U.S. Takes Home Gold... In MathPlay
On July 5, Americans around the country rejoiced when the women's World Cup team brought home the gold medal, beating out 23 teams for soccer's greatest prize.
At the same time, in Chiang Mai, Thailand, another American team was competing for victory. But instead of taking on 23 teams, this team took on participants from 103 other countries. And they won.
For the first time since 1994, six American teens won the International Mathematical Olympiad - edging out front-runner China in a grueling battle of the minds. The contest consisted of only six questions. But the catch, according to coach Po-Shen Loh, is that "you kind of have to be a genius to answer them."
Loh and two team members, 18-year-olds Ryan Alweiss and Yang Liu, join Here & Now's Meghna Chakrabarti to talk about their victory.
On the moment the team learned it won
Ryan Alweiss: "The moment that we found out that we won, most of the U.S. team was downstairs in the lobby of our hotel. So what happens is, right after they finish deciding on the results, the [International Mathematical Olympiad] people upload them all on IMO Official. So we checked the page, we refreshed it a bunch of times, finally it showed up. We clicked country results, the U.S. was on top, we all just started screaming and yelling that the U.S. won, so it felt pretty amazing."
How the United States team approached the competition
"It's hard to describe this to people who don't do math, but there's this sort of ineffable beauty with mathematics. It feels very good when you solve a problem, it feels like you've accessed this kind of truth."Ryan Alweiss
Po-Shen Loh: "So what they had to do was solve just a few questions, six questions, and they had nine hours to do so. The only catch is that, in order to solve any one of them, you have to be kind of a genius. So in some sense, there are many countries in the world who struggled to solve just a few. In the United States we're fortunate to have a fairly strong mathematical program and the Math Association of America. So I would say that, in order to solve these questions, in some sense, one doesn't need to know too much advanced math beyond what's in high school. In fact you don't even need to know calculus. But you have to think much harder about that math. And the analogy that's often used, to help listeners understand what's going on, is that, when you look at Olympic sprinters, in some sense, they're just running. My kids know how to run. But there's a lot more to running in the sense that you could deeply understand and even train your body how to drive far quicker, far faster than anyone who's an amateur or just a casual practitioner, so to speak."
On being drawn to mathematics
Alweiss: "It's hard to describe this to people who don't do math, but there's this sort of ineffable beauty with mathematics. It feels very good when you solve a problem, it feels like you've accessed this kind of truth. And it's very fun to trial the approaches, some might not work, some might. It's like a puzzle: you're working on something and you get to something."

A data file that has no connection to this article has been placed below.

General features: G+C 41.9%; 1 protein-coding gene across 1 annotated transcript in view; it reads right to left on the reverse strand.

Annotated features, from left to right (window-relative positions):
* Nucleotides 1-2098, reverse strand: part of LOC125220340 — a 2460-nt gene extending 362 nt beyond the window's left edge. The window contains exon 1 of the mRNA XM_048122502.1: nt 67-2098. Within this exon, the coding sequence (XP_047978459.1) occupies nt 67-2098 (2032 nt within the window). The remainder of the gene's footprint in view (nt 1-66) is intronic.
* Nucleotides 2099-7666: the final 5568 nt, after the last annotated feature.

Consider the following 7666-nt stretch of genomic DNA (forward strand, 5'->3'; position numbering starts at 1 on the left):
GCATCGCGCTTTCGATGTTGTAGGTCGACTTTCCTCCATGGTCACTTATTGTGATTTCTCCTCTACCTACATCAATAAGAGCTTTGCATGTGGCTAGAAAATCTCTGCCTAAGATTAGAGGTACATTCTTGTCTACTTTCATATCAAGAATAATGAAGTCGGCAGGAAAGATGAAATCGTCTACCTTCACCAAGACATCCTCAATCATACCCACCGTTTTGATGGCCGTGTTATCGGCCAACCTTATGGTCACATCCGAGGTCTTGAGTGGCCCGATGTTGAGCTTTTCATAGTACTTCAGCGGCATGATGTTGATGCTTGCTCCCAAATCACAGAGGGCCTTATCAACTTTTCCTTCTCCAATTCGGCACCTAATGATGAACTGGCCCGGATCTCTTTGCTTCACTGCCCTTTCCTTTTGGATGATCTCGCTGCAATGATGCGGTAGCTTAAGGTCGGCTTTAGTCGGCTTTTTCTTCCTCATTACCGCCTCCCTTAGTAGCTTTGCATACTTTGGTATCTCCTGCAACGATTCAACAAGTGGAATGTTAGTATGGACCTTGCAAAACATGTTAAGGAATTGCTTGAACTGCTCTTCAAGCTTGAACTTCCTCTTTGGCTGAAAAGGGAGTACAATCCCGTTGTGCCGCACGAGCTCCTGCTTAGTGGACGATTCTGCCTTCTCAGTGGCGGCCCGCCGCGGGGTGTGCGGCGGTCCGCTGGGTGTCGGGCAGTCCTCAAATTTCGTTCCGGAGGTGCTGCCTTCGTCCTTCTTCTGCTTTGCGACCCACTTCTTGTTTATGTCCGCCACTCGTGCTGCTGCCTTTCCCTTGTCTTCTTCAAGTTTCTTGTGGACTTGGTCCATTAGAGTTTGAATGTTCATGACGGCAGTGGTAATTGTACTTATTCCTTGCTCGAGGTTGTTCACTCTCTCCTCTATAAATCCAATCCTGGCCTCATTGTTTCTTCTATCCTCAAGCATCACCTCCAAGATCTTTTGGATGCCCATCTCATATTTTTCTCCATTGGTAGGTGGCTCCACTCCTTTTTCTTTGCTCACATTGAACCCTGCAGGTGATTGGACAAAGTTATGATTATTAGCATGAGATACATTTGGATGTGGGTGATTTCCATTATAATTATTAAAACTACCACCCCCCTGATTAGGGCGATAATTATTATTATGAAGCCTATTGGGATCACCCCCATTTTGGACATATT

Yang Liu: "I kind of see it like, I don't know, some sort of like digging or mining. Most of the time, when you're digging for jewels or gold, you're kind of searching around, but you're most likely not to find anything. But if you start digging in the right direction, you might find that new idea, and that's like the gem."
The coach's role in a mathematical competition
Loh: "I should say that, a lot of the training is actually done by the students themselves. So in some sense, my main objective is to attempt to inspire them as much as possible, because I feel that, in this day and age where resources are everywhere on the Internet, you could actually drive yourself to an extremely high level even if you didn't have an in-person coach."
"However, what an in-person coach hopefully can provide is some sort of inspiration to cause you to want to do this. So my goal is actually to try to communicate to as many people as possible how interesting all of these things are to do. and at the end of the day, they will go far beyond me. For example, all of the team that have been representing the United States in the past few years, are much stronger than what I am. And in some sense, it's not what I can teach them that's valuable, it's what I can maybe communicate about the point of what's going on that's useful."
On beating defending champion China
Alweiss: "China's been the perennial winner of the IMO. They lost in I think 2003, 2007 and 2012, but other than that, they've won basically every IMO in recent memory. So wining the IMO is in our minds kind of equivalent to beating China, because it's extremely unlikely that we'll beat China, and then some other country will beat China and then also beat us. So in our minds, sort of winning the IMO and beating China go hand in hand, because China always, quote-un-quote always, wins."
Try A Sample Question From The Competition
Determine all triples (a, b, c) of positive integers such that each of the numbers: ab-c, bc-a, ca-b is a power of two.
Only 5 percent of the competitors got full marks on this question, and nearly half (44 percent) got no points at all. On the U.S. squad, four of the six team members solved it correctly.
- Po-Shen Loh, coach of the U.S. International Mathematical Olympiad team, Carnegie Mellon math professor, and founder of crowdsourced interactive learning site expii.com. He tweets @PoShenLoh.
- Ryan Alweiss, team member.
- Yang Liu, team member.
This segment aired on July 24, 2015.